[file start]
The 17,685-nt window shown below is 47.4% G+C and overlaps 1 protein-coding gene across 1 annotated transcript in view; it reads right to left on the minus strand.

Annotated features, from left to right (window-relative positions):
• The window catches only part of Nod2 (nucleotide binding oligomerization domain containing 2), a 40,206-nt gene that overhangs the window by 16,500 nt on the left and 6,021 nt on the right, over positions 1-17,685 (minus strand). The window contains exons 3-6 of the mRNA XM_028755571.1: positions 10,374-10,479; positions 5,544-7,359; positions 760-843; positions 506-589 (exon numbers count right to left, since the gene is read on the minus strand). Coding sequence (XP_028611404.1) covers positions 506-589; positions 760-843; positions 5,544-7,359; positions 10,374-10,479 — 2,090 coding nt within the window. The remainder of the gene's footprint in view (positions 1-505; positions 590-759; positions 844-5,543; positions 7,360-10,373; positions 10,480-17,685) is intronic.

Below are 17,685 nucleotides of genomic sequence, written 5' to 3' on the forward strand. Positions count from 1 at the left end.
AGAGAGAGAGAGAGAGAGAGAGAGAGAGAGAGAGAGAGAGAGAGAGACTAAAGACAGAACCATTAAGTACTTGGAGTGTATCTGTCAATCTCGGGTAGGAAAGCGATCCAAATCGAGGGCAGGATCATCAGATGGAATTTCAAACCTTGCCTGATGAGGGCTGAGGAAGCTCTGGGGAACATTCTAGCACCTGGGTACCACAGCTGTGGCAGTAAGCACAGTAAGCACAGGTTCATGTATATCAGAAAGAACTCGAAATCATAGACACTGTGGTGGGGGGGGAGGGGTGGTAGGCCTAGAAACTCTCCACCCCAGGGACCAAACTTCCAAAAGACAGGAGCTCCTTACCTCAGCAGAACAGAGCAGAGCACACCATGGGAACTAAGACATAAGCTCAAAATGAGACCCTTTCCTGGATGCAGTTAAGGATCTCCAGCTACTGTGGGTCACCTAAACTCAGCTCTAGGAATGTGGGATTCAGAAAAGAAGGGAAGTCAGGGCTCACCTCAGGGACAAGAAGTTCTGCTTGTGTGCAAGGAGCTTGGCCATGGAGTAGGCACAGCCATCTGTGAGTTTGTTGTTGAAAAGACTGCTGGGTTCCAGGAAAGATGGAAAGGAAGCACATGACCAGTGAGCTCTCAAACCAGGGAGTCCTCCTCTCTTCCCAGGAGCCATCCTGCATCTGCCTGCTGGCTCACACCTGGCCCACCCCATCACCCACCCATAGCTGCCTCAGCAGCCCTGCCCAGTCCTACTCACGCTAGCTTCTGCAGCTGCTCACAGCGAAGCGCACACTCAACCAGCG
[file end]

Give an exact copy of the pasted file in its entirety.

The 17,685-nt window shown below is 47.4% G+C and overlaps 1 protein-coding gene across 1 annotated transcript in view; it reads right to left on the minus strand.

Annotated features, from left to right (window-relative positions):
• The window catches only part of Nod2 (nucleotide binding oligomerization domain containing 2), a 40,206-nt gene that overhangs the window by 16,500 nt on the left and 6,021 nt on the right, over positions 1-17,685 (minus strand). The window contains exons 3-6 of the mRNA XM_028755571.1: positions 10,374-10,479; positions 5,544-7,359; positions 760-843; positions 506-589 (exon numbers count right to left, since the gene is read on the minus strand). Coding sequence (XP_028611404.1) covers positions 506-589; positions 760-843; positions 5,544-7,359; positions 10,374-10,479 — 2,090 coding nt within the window. The remainder of the gene's footprint in view (positions 1-505; positions 590-759; positions 844-5,543; positions 7,360-10,373; positions 10,480-17,685) is intronic.

Below are 17,685 nucleotides of genomic sequence, written 5' to 3' on the forward strand. Positions count from 1 at the left end.
AGAGAGAGAGAGAGAGAGAGAGAGAGAGAGAGAGAGAGAGAGAGAGACTAAAGACAGAACCATTAAGTACTTGGAGTGTATCTGTCAATCTCGGGTAGGAAAGCGATCCAAATCGAGGGCAGGATCATCAGATGGAATTTCAAACCTTGCCTGATGAGGGCTGAGGAAGCTCTGGGGAACATTCTAGCACCTGGGTACCACAGCTGTGGCAGTAAGCACAGTAAGCACAGGTTCATGTATATCAGAAAGAACTCGAAATCATAGACACTGTGGTGGGGGGGGAGGGGTGGTAGGCCTAGAAACTCTCCACCCCAGGGACCAAACTTCCAAAAGACAGGAGCTCCTTACCTCAGCAGAACAGAGCAGAGCACACCATGGGAACTAAGACATAAGCTCAAAATGAGACCCTTTCCTGGATGCAGTTAAGGATCTCCAGCTACTGTGGGTCACCTAAACTCAGCTCTAGGAATGTGGGATTCAGAAAAGAAGGGAAGTCAGGGCTCACCTCAGGGACAAGAAGTTCTGCTTGTGTGCAAGGAGCTTGGCCATGGAGTAGGCACAGCCATCTGTGAGTTTGTTGTTGAAAAGACTGCTGGGTTCCAGGAAAGATGGAAAGGAAGCACATGACCAGTGAGCTCTCAAACCAGGGAGTCCTCCTCTCTTCCCAGGAGCCATCCTGCATCTGCCTGCTGGCTCACACCTGGCCCACCCCATCACCCACCCATAGCTGCCTCAGCAGCCCTGCCCAGTCCTACTCACGCTAGCTTCTGCAGCTGCTCACAGCGAAGCGCACACTCAACCAGCG